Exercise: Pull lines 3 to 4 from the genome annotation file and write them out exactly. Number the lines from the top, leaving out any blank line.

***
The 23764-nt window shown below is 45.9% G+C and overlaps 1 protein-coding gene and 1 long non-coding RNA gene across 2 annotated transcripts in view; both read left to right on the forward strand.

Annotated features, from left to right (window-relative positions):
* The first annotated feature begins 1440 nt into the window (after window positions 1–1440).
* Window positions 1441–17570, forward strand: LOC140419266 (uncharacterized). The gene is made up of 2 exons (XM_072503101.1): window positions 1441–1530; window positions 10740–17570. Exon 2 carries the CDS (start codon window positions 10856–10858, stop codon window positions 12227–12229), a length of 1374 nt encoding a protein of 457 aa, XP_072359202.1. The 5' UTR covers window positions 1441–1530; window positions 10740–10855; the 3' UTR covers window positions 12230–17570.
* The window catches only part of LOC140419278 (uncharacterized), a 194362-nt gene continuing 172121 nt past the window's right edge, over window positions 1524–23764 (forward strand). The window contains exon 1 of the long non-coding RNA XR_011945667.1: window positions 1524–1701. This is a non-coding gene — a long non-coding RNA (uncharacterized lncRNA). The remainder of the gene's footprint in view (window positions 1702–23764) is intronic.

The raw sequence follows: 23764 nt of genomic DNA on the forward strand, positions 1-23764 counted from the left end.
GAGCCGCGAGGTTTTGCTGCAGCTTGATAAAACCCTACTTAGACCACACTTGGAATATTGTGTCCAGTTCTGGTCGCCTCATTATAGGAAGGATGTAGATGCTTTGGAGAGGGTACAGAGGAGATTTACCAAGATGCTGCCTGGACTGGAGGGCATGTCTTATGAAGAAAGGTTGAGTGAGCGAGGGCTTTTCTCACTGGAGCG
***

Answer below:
* The first annotated feature begins 1440 nt into the window (after window positions 1–1440).
* Window positions 1441–17570, forward strand: LOC140419266 (uncharacterized). The gene is made up of 2 exons (XM_072503101.1): window positions 1441–1530; window positions 10740–17570. Exon 2 carries the CDS (start codon window positions 10856–10858, stop codon window positions 12227–12229), a length of 1374 nt encoding a protein of 457 aa, XP_072359202.1. The 5' UTR covers window positions 1441–1530; window positions 10740–10855; the 3' UTR covers window positions 12230–17570.